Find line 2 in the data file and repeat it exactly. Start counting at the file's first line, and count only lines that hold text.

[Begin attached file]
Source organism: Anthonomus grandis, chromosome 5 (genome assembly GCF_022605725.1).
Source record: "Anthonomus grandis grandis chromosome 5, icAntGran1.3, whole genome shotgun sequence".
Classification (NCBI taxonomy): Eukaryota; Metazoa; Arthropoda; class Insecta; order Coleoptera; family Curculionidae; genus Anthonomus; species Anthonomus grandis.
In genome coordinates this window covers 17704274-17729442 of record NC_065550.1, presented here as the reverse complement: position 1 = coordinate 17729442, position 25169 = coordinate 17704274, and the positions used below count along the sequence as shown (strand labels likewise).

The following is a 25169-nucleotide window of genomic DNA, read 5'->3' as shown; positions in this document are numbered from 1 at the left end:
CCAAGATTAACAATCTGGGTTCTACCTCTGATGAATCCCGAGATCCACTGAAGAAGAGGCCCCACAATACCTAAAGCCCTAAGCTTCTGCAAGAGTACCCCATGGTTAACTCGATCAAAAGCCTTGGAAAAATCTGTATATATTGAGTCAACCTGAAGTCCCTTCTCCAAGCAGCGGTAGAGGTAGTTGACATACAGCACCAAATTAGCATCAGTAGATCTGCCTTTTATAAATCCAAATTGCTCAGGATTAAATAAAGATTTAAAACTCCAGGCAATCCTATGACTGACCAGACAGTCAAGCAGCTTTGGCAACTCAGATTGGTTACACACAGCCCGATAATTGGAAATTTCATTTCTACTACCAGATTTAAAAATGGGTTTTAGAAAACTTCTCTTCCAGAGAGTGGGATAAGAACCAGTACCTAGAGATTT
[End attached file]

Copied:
Source record: "Anthonomus grandis grandis chromosome 5, icAntGran1.3, whole genome shotgun sequence".